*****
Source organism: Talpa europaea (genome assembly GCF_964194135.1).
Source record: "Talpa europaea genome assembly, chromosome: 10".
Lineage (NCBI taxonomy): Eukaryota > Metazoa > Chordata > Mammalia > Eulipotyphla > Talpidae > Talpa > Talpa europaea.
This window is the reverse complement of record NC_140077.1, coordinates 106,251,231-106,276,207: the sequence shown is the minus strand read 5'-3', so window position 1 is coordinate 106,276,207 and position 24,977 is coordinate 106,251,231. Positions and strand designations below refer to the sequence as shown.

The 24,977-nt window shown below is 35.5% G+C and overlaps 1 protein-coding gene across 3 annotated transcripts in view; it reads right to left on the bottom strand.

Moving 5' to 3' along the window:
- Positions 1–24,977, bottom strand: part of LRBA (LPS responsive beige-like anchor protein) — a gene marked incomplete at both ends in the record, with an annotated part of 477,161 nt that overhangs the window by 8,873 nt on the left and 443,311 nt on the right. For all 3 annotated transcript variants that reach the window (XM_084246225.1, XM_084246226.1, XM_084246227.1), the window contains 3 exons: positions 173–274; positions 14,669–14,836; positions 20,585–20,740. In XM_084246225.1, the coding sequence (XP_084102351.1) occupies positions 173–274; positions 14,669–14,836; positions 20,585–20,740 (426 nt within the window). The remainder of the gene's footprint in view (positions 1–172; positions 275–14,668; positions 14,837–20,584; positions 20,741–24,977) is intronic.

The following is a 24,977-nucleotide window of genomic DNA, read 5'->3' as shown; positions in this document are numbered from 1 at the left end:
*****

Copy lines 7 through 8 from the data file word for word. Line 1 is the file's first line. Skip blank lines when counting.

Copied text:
- Positions 1–24,977, bottom strand: part of LRBA (LPS responsive beige-like anchor protein) — a gene marked incomplete at both ends in the record, with an annotated part of 477,161 nt that overhangs the window by 8,873 nt on the left and 443,311 nt on the right. For all 3 annotated transcript variants that reach the window (XM_084246225.1, XM_084246226.1, XM_084246227.1), the window contains 3 exons: positions 173–274; positions 14,669–14,836; positions 20,585–20,740. In XM_084246225.1, the coding sequence (XP_084102351.1) occupies positions 173–274; positions 14,669–14,836; positions 20,585–20,740 (426 nt within the window). The remainder of the gene's footprint in view (positions 1–172; positions 275–14,668; positions 14,837–20,584; positions 20,741–24,977) is intronic.

The following is a 24,977-nucleotide window of genomic DNA, read 5'->3' as shown; positions in this document are numbered from 1 at the left end: